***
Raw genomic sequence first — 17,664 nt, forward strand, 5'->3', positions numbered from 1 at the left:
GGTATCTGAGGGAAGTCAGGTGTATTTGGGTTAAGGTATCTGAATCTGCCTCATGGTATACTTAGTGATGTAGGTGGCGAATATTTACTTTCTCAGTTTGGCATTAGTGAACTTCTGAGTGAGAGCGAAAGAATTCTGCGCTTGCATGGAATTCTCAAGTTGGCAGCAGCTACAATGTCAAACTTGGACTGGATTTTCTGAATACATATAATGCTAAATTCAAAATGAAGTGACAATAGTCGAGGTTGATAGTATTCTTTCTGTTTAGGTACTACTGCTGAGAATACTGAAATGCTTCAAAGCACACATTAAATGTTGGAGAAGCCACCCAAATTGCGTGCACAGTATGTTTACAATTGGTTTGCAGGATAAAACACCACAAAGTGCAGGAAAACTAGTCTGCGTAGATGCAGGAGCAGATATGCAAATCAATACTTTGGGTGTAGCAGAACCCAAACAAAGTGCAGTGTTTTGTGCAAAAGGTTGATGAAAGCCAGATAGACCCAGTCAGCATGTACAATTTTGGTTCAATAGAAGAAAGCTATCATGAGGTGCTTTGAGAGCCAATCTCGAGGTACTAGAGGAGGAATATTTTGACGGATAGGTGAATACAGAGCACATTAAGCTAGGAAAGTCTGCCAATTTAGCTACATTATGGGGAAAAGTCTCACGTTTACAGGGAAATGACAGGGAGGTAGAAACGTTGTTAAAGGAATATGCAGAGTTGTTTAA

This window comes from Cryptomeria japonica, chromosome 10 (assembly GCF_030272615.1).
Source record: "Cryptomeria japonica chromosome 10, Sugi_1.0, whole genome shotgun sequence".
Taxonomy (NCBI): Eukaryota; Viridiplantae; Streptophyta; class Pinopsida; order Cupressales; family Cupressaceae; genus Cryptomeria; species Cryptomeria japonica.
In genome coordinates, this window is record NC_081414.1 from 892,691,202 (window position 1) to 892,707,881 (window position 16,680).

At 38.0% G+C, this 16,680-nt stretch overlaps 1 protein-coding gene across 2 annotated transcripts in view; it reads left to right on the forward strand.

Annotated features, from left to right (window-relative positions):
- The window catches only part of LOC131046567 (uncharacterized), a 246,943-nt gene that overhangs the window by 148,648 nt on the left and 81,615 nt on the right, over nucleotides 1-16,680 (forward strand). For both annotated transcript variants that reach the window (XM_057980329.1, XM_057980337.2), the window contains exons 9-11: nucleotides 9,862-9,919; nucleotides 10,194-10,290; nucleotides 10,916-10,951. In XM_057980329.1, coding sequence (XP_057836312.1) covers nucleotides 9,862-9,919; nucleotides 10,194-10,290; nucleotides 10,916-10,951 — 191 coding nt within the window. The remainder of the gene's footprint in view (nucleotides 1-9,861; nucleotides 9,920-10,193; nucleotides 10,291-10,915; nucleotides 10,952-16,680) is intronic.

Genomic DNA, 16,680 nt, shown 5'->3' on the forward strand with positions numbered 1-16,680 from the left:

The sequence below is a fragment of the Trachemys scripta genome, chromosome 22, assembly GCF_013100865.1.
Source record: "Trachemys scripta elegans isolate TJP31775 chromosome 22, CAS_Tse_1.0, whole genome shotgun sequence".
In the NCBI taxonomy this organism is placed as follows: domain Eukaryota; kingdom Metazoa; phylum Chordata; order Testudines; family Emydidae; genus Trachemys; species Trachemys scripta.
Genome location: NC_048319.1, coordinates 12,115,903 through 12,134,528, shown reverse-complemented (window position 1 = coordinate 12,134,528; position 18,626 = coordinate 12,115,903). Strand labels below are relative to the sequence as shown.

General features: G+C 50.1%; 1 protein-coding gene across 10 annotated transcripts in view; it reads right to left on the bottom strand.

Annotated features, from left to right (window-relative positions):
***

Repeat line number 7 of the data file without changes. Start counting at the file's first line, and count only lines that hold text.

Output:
At 38.0% G+C, this 16,680-nt stretch overlaps 1 protein-coding gene across 2 annotated transcripts in view; it reads left to right on the forward strand.